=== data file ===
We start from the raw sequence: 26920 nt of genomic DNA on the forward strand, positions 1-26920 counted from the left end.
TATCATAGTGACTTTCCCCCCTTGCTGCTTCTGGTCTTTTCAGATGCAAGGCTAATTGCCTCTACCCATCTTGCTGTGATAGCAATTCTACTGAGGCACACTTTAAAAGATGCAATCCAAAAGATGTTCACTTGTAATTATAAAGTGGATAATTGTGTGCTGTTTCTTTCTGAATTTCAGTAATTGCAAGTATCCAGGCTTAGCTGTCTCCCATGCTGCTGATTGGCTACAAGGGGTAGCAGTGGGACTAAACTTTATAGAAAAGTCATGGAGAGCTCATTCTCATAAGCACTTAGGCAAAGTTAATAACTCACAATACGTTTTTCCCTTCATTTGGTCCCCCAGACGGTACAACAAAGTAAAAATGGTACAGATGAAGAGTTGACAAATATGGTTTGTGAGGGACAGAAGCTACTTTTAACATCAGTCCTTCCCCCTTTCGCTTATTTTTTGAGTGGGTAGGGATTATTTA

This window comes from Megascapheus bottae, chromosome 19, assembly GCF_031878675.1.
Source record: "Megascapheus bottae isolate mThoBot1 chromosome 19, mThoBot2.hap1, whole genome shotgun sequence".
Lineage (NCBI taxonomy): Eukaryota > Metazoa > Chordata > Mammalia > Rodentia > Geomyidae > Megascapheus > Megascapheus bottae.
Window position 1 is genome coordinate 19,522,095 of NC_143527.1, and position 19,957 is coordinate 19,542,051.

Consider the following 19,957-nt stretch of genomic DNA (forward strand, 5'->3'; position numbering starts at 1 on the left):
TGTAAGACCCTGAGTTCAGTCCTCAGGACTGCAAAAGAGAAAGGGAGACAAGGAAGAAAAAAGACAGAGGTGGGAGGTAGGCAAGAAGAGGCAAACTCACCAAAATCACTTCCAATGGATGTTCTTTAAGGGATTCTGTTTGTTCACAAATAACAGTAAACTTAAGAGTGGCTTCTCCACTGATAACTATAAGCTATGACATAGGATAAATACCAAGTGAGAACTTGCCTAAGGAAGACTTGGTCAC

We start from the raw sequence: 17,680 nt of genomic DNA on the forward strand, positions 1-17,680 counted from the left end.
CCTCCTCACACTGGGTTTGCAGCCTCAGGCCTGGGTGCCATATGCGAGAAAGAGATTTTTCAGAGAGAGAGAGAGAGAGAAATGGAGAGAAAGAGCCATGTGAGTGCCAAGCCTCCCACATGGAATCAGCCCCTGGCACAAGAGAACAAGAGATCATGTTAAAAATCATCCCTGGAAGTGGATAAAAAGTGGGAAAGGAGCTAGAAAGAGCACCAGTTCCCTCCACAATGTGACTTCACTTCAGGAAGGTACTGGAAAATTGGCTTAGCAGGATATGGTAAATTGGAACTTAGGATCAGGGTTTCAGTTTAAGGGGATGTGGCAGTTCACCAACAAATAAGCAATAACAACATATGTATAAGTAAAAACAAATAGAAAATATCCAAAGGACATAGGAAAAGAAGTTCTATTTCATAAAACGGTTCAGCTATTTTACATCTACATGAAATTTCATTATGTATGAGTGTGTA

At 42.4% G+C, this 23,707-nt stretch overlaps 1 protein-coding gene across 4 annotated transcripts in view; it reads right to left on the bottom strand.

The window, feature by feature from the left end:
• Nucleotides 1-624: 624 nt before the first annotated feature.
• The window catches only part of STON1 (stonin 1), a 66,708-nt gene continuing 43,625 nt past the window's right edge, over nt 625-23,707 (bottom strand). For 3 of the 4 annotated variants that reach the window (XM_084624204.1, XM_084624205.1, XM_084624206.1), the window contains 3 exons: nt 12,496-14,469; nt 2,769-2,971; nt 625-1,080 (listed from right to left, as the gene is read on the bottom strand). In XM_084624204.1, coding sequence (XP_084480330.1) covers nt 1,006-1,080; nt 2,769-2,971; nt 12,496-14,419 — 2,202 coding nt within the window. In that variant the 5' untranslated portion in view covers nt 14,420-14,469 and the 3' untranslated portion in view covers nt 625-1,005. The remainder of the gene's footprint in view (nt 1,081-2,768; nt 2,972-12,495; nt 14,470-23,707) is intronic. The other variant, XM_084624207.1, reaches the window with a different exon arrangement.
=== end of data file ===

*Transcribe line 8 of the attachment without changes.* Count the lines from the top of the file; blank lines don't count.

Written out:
TGTAAGACCCTGAGTTCAGTCCTCAGGACTGCAAAAGAGAAAGGGAGACAAGGAAGAAAAAAGACAGAGGTGGGAGGTAGGCAAGAAGAGGCAAACTCACCAAAATCACTTCCAATGGATGTTCTTTAAGGGATTCTGTTTGTTCACAAATAACAGTAAACTTAAGAGTGGCTTCTCCACTGATAACTATAAGCTATGACATAGGATAAATACCAAGTGAGAACTTGCCTAAGGAAGACTTGGTCAC